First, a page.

The Troy Planning Commission approved a preliminary plan for two additional sections of the Nottingham subdivision on land west of Piqua-Troy Road Nov. 11.
The proposal includes 51 building lots on 25.4 acres and a second access point to the neighborhood.

Jessica Minesinger of Minesinger Companies proposed the project. The land was rezoned earlier this year from A-R Agricultural Residential to R-3 Single Family Residential.

The minimum lot size would be 12,000 square feet.

The commission heard a brief discussion on a construction/emergency access road from Piqua-Troy Road onto the property.

Fire Chief Matt Simmons said the proposed gravel drive would be able to handle emergency vehicles that would respond to the area, if needed. Use of the emergency road would reduce the mileage for vehicles responding from the nearby fire station, he said.

The road would be paved later in the development process, probably in mid-2017, said Tim Davis of the city planning staff.

The commission approval was contingent on the city Park Board approving the developer’s request to pay fees in lieu of parkland or other open space in the two sections.

Minesinger told the commission the additional two sections would have the same covenants and restrictions as the original Nottingham subdivision. “It should be a seamless transition,” she said. “It will look like it was always meant to be part of the neighborhood.”

The commission voted 6-0 with one abstention to approve the plan. Patrick Titterington, city service and safety director who sits on the commission, said he abstained because he lives in the neighborhood.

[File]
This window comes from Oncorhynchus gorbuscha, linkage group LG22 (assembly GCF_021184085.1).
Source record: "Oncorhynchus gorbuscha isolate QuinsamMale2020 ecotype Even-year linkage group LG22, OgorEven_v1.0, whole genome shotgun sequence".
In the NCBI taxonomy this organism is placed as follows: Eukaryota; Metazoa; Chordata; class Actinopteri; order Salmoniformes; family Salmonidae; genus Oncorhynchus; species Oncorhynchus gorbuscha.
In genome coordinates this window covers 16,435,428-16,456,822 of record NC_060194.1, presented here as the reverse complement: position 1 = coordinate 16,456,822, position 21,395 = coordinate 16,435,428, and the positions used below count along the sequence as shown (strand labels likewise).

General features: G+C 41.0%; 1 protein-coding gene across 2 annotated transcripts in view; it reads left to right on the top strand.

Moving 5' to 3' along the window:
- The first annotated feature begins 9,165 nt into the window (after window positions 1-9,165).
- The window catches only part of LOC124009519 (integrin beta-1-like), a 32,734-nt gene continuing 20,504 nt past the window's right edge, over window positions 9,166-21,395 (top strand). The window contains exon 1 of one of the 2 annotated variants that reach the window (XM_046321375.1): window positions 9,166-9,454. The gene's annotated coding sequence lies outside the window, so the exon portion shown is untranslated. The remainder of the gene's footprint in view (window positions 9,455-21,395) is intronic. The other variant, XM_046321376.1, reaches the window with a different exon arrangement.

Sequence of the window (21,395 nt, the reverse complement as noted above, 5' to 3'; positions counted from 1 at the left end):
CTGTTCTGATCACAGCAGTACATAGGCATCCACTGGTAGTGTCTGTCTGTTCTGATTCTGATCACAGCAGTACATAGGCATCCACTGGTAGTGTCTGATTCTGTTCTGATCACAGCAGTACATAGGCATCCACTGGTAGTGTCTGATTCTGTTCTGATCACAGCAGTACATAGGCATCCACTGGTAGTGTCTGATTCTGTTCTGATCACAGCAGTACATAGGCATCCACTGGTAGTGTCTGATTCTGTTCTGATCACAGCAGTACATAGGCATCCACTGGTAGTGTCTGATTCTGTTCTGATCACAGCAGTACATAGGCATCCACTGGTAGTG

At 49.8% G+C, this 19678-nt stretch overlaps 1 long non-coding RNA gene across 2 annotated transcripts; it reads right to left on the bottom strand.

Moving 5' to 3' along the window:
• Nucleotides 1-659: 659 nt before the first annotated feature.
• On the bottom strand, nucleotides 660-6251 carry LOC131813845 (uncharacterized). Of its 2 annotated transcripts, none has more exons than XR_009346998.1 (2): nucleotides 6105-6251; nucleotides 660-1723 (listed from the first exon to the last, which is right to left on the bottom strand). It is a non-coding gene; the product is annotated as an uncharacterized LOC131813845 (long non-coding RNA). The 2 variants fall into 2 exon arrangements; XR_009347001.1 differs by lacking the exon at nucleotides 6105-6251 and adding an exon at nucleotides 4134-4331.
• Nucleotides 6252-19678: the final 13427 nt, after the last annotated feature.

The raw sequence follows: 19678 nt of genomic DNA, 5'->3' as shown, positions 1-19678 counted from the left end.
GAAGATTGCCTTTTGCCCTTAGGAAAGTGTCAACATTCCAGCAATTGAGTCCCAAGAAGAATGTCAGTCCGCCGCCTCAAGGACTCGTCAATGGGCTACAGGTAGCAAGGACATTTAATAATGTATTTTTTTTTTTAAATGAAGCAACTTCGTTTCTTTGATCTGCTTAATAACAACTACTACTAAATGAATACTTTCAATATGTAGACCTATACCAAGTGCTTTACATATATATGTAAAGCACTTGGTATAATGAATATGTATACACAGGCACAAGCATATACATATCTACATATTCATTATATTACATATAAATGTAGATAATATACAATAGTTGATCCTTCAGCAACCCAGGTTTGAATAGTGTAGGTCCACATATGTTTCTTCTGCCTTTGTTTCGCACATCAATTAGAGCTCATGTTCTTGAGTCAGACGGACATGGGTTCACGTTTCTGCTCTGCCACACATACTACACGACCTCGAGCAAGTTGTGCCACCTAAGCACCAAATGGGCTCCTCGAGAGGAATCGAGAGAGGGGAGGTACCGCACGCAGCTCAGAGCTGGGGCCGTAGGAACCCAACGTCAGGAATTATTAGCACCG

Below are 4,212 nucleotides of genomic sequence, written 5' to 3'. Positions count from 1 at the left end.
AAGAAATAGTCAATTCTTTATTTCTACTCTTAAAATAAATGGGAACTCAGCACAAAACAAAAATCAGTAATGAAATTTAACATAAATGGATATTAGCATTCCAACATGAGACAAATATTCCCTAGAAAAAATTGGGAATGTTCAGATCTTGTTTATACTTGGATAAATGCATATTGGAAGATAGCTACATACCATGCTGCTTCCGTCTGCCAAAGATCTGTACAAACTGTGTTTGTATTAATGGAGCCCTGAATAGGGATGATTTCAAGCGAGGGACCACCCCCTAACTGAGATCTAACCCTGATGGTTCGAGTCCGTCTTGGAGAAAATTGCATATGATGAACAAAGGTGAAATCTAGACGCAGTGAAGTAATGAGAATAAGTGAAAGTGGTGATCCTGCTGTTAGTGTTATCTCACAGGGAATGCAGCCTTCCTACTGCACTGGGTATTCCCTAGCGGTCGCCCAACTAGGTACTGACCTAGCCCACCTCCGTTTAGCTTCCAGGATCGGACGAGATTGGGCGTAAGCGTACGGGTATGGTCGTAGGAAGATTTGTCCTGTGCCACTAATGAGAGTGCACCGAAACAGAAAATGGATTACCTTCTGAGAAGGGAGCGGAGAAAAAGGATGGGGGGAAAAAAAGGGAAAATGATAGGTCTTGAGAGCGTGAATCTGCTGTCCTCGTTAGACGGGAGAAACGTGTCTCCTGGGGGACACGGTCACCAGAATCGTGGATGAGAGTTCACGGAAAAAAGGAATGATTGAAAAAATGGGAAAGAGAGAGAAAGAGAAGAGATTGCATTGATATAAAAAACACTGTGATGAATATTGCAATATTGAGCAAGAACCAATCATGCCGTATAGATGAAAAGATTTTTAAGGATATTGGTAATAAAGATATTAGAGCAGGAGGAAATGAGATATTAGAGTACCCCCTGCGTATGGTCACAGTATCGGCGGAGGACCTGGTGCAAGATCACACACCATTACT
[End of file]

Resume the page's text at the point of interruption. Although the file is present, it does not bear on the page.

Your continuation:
In other business last week, the commission approved a request for a columbarium proposed for the courtyard of the First Presbyterian Church at 20 S. Walnut St.

Church pastor, the Rev. Richard Culp, said the columbarium would have 72 niches, which could hold two containers of cremains each for a possible total of 144 burials.

Davis said the request was reviewed with the city law director, who found the columbarium would be compatible with a church zoning use. The church would need to receive other approvals through the state, Davis said.

Asked if cremains of pets would be allowed in the columbarium, Culp said the use policy would allow only human cremains.

Also approved by the commission was a request by William and Kelly Boyd to install solar panels on their Brook Park Drive house. Commission approval was required because the panels would be visible from the public right of way, the commission was told.

The commission also approved two requests for the building at 121 Public Square Northeast. The Family Abuse Shelter of Miami County owns the building.

Work on the building is being paid for using city block grant money and the Ohio Historic Preservation Office has approved plans, the commission was told.
The work proposed includes renovation of the first floor storefront and painting.

Also approved were two additional wall sign for the building at 322 W. Main St.